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Tried to perform REST GET through python requests with the following code and I got error.

Code snip:

import requests
header = {'Authorization': 'Bearer...'}
url = az_base_url + az_subscription_id + '/resourcegroups/Default-Networking/resources?' + az_api_version
r = requests.get(url, headers=header)

Error:

/usr/local/lib/python2.7/dist-packages/requests/packages/urllib3/util/ssl_.py:79: 
          InsecurePlatformWarning: A true SSLContext object is not available. 
          This prevents urllib3 from configuring SSL appropriately and may cause certain SSL connections to fail. 
          For more information, see https://urllib3.readthedocs.org/en/latest/security.html#insecureplatformwarning.
  InsecurePlatformWarning

My python version is 2.7.3. I tried to install urllib3 and requests[security] as some other thread suggests, I still got the same error.

Wonder if anyone can provide some tips?

marked as duplicate by Martijn Pieters python Mar 29 '15 at 16:02

This question has been asked before and already has an answer. If those answers do not fully address your question, please ask a new question.

  • 11
    Did you read the link (urllib3.readthedocs.org/en/latest/…)? It gives two suggestions: either upgrade to at least Python 2.7.9 or use pyOpenSSL. – Ned Deily Mar 18 '15 at 23:25
  • 1
    Thanks for your comments. I tried to install pyOpenSSL but failed. Let me try to upgrade to 2.7.9 and see if that fix the problem. – user4525298 Mar 19 '15 at 20:10
  • @user4525298 did by updgrading 2.7.9 solve your problem? – bohr Feb 9 '16 at 9:11
  • @NedDeily: the link is now broken – Sheena Jul 4 '16 at 6:44
  • @Sheena: thanks. urllib3.readthedocs.io/en/latest/… – Ned Deily Jul 5 '16 at 14:33

The docs give a fair indicator of what's required., however requests allow us to skip a few steps:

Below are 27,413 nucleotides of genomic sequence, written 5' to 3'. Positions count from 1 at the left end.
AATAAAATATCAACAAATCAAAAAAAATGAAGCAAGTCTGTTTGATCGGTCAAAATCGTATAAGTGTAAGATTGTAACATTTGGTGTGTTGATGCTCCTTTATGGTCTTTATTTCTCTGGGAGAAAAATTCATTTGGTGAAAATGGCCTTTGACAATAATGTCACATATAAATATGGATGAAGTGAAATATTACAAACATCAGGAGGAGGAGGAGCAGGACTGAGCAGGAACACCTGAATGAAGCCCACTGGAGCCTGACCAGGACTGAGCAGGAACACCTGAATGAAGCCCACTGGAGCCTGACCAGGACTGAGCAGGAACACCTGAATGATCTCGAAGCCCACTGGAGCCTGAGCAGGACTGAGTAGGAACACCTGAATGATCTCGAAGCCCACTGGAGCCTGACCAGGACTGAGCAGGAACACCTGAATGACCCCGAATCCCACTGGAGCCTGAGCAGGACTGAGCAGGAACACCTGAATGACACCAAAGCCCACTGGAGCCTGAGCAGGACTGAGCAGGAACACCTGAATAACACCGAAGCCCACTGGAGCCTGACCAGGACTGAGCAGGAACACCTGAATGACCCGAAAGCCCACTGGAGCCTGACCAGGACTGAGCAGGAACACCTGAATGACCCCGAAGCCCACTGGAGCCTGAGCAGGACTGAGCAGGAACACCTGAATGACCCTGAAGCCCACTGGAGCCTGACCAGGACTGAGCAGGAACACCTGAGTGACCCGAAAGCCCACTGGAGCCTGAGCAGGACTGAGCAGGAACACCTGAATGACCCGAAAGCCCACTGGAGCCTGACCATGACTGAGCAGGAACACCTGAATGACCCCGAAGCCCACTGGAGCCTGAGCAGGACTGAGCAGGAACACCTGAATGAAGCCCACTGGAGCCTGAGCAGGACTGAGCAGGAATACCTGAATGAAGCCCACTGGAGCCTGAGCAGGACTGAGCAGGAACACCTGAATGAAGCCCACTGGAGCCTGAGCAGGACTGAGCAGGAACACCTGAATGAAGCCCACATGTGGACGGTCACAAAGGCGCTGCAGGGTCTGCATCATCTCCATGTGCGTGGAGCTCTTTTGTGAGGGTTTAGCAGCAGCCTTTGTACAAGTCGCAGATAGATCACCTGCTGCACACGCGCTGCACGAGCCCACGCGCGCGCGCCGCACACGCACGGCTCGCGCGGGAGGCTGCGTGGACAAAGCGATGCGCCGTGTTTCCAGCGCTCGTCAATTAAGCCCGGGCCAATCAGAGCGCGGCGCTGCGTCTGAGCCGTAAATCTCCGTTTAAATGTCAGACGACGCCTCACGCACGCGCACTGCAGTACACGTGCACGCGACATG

You only need to install the security package extras (thanks @admdrew for pointing it out)

$ pip install requests[security]

or, install them directly:

$ pip install pyopenssl ndg-httpsclient pyasn1

Requests will then automatically inject pyopenssl into urllib3


If you're on ubuntu, you may run into trouble installing pyopenssl, you'll need these dependencies:

$ apt-get install libffi-dev libssl-dev
  • 26
    You can also pip install requests[security] and only import requests. – admdrew Mar 26 '15 at 19:59
  • 3
    the answer above is detailed, however @admdrew provides perhaps the simplest solution with least amount of headache. – Chrispy Apr 8 '15 at 4:17
  • 8
    Don't forget the --upgrade option or you may not actually install anything. And if you want your system environment to be secure you want to sudo the install. So sudo pip install --upgrade pyopenssl ndg-httpsclient pyasn1 pip worked for me on Fedora 20 despite the deprecation warning for uninstalling and upgrading the distutils-installed pyopenssl package. – hobs Apr 15 '15 at 22:13
  • 3
    @hobs Regarding sudo pip install, e.g. stackoverflow.com/questions/29310688/… As a general, but not unbreakable, rule, you should either use pip install --user or preferably use virtualenv to keep everything contained and pinned. – knickum Sep 14 '15 at 16:54
  • 1
    Also, if you're having trouble installing the Ubuntu dependencies (I was), there's a bit more complete description here: stackoverflow.com/questions/22073516/… (answer is quite far down) – dpb Dec 18 '15 at 7:15

If you are not able to upgrade your Python version to 2.7.9, and want to suppress warnings,

you can downgrade your 'requests' version to 2.5.3:

pip install requests==2.5.3

Bugfix disclosure / Warning introduced in 2.6.0

  • 51
    While this works, this probably isn't the best answer. – admdrew Mar 26 '15 at 19:58
  • 24
    That diff hides the fact that 2.6.0 contains a security fix; downgrading leaves you exposed. – Martijn Pieters Mar 29 '15 at 16:04
  • 7
    admdrew's comment on the answer above is a much better and simple solution. Simply pip install requests[security] – jjj Apr 8 '15 at 15:23
  • 2
    The above answers might be better for most scenarios, but this one is the only one that works on a shared host with native libraries you don't control. requests[security] didn't work, but the older version did. – Jordan Mar 16 '17 at 18:04

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